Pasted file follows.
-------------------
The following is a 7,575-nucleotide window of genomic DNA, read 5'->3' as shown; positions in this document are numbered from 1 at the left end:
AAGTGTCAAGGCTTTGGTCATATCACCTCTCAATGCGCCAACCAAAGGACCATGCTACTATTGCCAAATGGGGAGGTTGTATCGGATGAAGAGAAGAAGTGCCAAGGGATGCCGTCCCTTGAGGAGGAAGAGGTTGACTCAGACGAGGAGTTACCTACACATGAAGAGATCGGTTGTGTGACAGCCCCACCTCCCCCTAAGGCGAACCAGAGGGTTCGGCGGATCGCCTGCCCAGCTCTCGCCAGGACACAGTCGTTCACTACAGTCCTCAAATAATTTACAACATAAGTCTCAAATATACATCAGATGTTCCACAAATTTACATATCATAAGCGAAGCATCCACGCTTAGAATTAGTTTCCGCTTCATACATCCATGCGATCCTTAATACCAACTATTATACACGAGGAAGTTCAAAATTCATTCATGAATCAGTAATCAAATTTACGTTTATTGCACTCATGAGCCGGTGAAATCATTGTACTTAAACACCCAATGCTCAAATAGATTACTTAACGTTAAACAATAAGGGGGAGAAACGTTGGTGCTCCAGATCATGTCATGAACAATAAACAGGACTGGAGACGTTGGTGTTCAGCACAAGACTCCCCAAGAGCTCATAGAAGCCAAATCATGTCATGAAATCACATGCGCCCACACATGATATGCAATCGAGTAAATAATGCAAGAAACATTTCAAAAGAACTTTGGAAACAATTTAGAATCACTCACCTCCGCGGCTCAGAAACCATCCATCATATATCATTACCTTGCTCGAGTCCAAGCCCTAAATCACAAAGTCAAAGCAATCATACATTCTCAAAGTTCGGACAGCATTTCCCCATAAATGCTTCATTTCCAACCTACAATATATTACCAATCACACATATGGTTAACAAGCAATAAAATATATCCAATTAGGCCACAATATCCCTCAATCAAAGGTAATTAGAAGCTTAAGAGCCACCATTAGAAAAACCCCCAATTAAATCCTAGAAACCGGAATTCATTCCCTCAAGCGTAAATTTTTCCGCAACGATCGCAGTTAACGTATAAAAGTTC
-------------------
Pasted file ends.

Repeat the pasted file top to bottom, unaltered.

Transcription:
The following is a 7,575-nucleotide window of genomic DNA, read 5'->3' as shown; positions in this document are numbered from 1 at the left end:
AAGTGTCAAGGCTTTGGTCATATCACCTCTCAATGCGCCAACCAAAGGACCATGCTACTATTGCCAAATGGGGAGGTTGTATCGGATGAAGAGAAGAAGTGCCAAGGGATGCCGTCCCTTGAGGAGGAAGAGGTTGACTCAGACGAGGAGTTACCTACACATGAAGAGATCGGTTGTGTGACAGCCCCACCTCCCCCTAAGGCGAACCAGAGGGTTCGGCGGATCGCCTGCCCAGCTCTCGCCAGGACACAGTCGTTCACTACAGTCCTCAAATAATTTACAACATAAGTCTCAAATATACATCAGATGTTCCACAAATTTACATATCATAAGCGAAGCATCCACGCTTAGAATTAGTTTCCGCTTCATACATCCATGCGATCCTTAATACCAACTATTATACACGAGGAAGTTCAAAATTCATTCATGAATCAGTAATCAAATTTACGTTTATTGCACTCATGAGCCGGTGAAATCATTGTACTTAAACACCCAATGCTCAAATAGATTACTTAACGTTAAACAATAAGGGGGAGAAACGTTGGTGCTCCAGATCATGTCATGAACAATAAACAGGACTGGAGACGTTGGTGTTCAGCACAAGACTCCCCAAGAGCTCATAGAAGCCAAATCATGTCATGAAATCACATGCGCCCACACATGATATGCAATCGAGTAAATAATGCAAGAAACATTTCAAAAGAACTTTGGAAACAATTTAGAATCACTCACCTCCGCGGCTCAGAAACCATCCATCATATATCATTACCTTGCTCGAGTCCAAGCCCTAAATCACAAAGTCAAAGCAATCATACATTCTCAAAGTTCGGACAGCATTTCCCCATAAATGCTTCATTTCCAACCTACAATATATTACCAATCACACATATGGTTAACAAGCAATAAAATATATCCAATTAGGCCACAATATCCCTCAATCAAAGGTAATTAGAAGCTTAAGAGCCACCATTAGAAAAACCCCCAATTAAATCCTAGAAACCGGAATTCATTCCCTCAAGCGTAAATTTTTCCGCAACGATCGCAGTTAACGTATAAAAGTTC